Nancy Cooper case was about domestic violence
Posted May 6, 2011 1:12 p.m. EDT
Updated May 9, 2011 3:03 p.m. EDT
Cary, N.C. — In the wake of Brad Cooper's murder conviction, family and friends of his slain wife, Nancy Cooper, say they want to continue supporting efforts to bring awareness to domestic violence.
"Domestic violence has to stop," her mother, Donna Rentz, said Thursday, minutes after a jury returned a first-degree murder verdict against her former son-in-law.
Testimony lasted eight weeks in the trial, which experts say highlighted the fact that domestic violence comes in many forms.
"It does illustrate that domestic violence is not just the physical violence, but it includes emotional violence, financial control, emotional abuse and sexual violence, which is often not visible," said Johnny Lee, director of Peace at Work, a Raleigh group dedicated to domestic violence prevention. "There's no physical scars."
More than a dozen of Nancy Cooper's friends and family members testified in the trial that her husband of seven years had become controlling in the months prior to her July 2008 death.
Signs, they said, included cutting access to their bank and credit card accounts, putting her on a weekly allowance and taking their children's passports, making it difficult for her and the children to leave.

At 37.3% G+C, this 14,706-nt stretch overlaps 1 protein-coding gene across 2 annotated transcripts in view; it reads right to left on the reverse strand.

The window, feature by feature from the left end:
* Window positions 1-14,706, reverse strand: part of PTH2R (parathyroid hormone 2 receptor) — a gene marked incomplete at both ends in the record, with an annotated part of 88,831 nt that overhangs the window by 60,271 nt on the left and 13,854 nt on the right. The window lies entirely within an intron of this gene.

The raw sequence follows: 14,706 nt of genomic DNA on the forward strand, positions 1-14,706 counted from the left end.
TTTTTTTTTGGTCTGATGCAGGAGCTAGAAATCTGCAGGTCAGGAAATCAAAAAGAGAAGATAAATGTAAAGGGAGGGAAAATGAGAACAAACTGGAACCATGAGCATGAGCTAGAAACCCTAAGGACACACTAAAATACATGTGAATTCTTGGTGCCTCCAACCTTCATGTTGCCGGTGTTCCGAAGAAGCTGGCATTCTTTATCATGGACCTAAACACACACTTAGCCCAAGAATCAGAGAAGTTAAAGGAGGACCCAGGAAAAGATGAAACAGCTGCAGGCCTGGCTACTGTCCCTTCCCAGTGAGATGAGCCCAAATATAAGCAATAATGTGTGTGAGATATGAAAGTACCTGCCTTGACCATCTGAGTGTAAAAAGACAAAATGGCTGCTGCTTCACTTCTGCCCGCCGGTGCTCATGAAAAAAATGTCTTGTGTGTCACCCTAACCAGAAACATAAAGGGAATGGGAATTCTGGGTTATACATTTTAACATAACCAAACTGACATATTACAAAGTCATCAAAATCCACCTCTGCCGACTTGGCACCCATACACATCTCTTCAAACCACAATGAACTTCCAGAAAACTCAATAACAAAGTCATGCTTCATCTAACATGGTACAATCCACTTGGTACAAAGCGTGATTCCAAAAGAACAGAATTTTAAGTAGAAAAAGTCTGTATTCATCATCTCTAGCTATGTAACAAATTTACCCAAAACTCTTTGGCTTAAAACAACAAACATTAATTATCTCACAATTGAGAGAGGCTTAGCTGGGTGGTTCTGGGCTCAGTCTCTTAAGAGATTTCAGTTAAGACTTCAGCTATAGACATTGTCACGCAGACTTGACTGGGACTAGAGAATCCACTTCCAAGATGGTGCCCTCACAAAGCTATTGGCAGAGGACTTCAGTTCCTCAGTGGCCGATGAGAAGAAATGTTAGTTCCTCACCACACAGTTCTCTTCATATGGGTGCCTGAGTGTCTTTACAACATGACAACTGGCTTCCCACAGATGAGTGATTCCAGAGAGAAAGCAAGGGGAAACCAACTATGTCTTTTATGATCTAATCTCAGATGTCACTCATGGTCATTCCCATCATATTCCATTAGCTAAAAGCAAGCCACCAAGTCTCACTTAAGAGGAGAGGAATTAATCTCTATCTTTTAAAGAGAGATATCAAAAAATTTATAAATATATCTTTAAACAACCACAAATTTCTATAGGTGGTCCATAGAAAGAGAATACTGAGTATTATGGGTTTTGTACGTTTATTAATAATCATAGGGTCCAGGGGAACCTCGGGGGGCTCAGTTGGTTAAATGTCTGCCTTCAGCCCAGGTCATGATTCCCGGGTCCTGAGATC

"We know that (our) loss is a result of domestic violence," father Garry Rentz said. "We'd like to do what we can to solve the problem or to save some other family from the journey we've just gone through."
That's why family and friends created Nancy's Butterfly Fund in 2009, which works with the North Carolina Coalition Against Domestic Violence to raise money to minimize the financial obstacles that might prevent women from leaving violent and nonviolent abusive situations.
"Nancy was so warm. She was so loving. Her soul was just vibrant and full of energy," friend Jennifer Fetterolf said. "If we can keep her memory alive and, at the same time, help domestic violence victims that are out there and provide resources, then I think it's important for us and we're making progress in the right direction."
The fund's annual charity gala, which has been planned for months, is Saturday at 6 p.m. at Embasssy Suites Hotel in Cary.
"We have justice for Nancy, and now we're focused on celebrating her and having this gala," Fetterolf, who's also a co-organizer of the event, said.